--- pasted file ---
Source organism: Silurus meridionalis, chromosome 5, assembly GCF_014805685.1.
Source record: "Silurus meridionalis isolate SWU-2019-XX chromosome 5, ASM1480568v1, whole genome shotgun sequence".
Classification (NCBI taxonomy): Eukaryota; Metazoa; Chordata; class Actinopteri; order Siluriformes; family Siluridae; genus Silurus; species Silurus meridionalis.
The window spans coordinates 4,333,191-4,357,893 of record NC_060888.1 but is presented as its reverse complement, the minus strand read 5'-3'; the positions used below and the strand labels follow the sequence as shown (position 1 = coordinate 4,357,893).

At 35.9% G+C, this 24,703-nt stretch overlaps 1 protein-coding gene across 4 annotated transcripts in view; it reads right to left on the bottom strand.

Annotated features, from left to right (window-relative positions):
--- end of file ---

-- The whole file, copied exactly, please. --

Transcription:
Source organism: Silurus meridionalis, chromosome 5, assembly GCF_014805685.1.
Source record: "Silurus meridionalis isolate SWU-2019-XX chromosome 5, ASM1480568v1, whole genome shotgun sequence".
Classification (NCBI taxonomy): Eukaryota; Metazoa; Chordata; class Actinopteri; order Siluriformes; family Siluridae; genus Silurus; species Silurus meridionalis.
The window spans coordinates 4,333,191-4,357,893 of record NC_060888.1 but is presented as its reverse complement, the minus strand read 5'-3'; the positions used below and the strand labels follow the sequence as shown (position 1 = coordinate 4,357,893).

At 35.9% G+C, this 24,703-nt stretch overlaps 1 protein-coding gene across 4 annotated transcripts in view; it reads right to left on the bottom strand.

Annotated features, from left to right (window-relative positions):